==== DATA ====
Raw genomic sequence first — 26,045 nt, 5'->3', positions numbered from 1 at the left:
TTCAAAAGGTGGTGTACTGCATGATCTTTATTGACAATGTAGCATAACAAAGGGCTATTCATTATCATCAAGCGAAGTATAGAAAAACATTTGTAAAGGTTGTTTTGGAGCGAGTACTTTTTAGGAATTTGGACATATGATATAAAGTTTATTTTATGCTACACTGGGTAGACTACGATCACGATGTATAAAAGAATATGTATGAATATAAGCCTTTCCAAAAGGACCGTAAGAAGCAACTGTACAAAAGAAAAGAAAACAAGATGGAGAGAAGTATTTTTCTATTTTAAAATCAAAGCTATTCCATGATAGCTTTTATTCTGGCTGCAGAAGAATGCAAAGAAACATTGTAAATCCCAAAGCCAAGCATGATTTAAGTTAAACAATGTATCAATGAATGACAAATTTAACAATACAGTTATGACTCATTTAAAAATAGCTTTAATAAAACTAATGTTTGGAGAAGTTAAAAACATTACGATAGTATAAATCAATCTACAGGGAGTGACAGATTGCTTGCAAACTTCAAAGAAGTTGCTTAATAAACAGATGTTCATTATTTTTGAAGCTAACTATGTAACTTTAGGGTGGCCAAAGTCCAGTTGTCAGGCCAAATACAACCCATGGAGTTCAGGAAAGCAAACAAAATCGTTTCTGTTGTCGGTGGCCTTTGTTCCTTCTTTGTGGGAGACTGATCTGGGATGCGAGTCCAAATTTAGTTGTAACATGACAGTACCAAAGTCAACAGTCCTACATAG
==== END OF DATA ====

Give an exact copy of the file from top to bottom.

Raw genomic sequence first — 26,045 nt, 5'->3', positions numbered from 1 at the left:
TTCAAAAGGTGGTGTACTGCATGATCTTTATTGACAATGTAGCATAACAAAGGGCTATTCATTATCATCAAGCGAAGTATAGAAAAACATTTGTAAAGGTTGTTTTGGAGCGAGTACTTTTTAGGAATTTGGACATATGATATAAAGTTTATTTTATGCTACACTGGGTAGACTACGATCACGATGTATAAAAGAATATGTATGAATATAAGCCTTTCCAAAAGGACCGTAAGAAGCAACTGTACAAAAGAAAAGAAAACAAGATGGAGAGAAGTATTTTTCTATTTTAAAATCAAAGCTATTCCATGATAGCTTTTATTCTGGCTGCAGAAGAATGCAAAGAAACATTGTAAATCCCAAAGCCAAGCATGATTTAAGTTAAACAATGTATCAATGAATGACAAATTTAACAATACAGTTATGACTCATTTAAAAATAGCTTTAATAAAACTAATGTTTGGAGAAGTTAAAAACATTACGATAGTATAAATCAATCTACAGGGAGTGACAGATTGCTTGCAAACTTCAAAGAAGTTGCTTAATAAACAGATGTTCATTATTTTTGAAGCTAACTATGTAACTTTAGGGTGGCCAAAGTCCAGTTGTCAGGCCAAATACAACCCATGGAGTTCAGGAAAGCAAACAAAATCGTTTCTGTTGTCGGTGGCCTTTGTTCCTTCTTTGTGGGAGACTGATCTGGGATGCGAGTCCAAATTTAGTTGTAACATGACAGTACCAAAGTCAACAGTCCTACATAG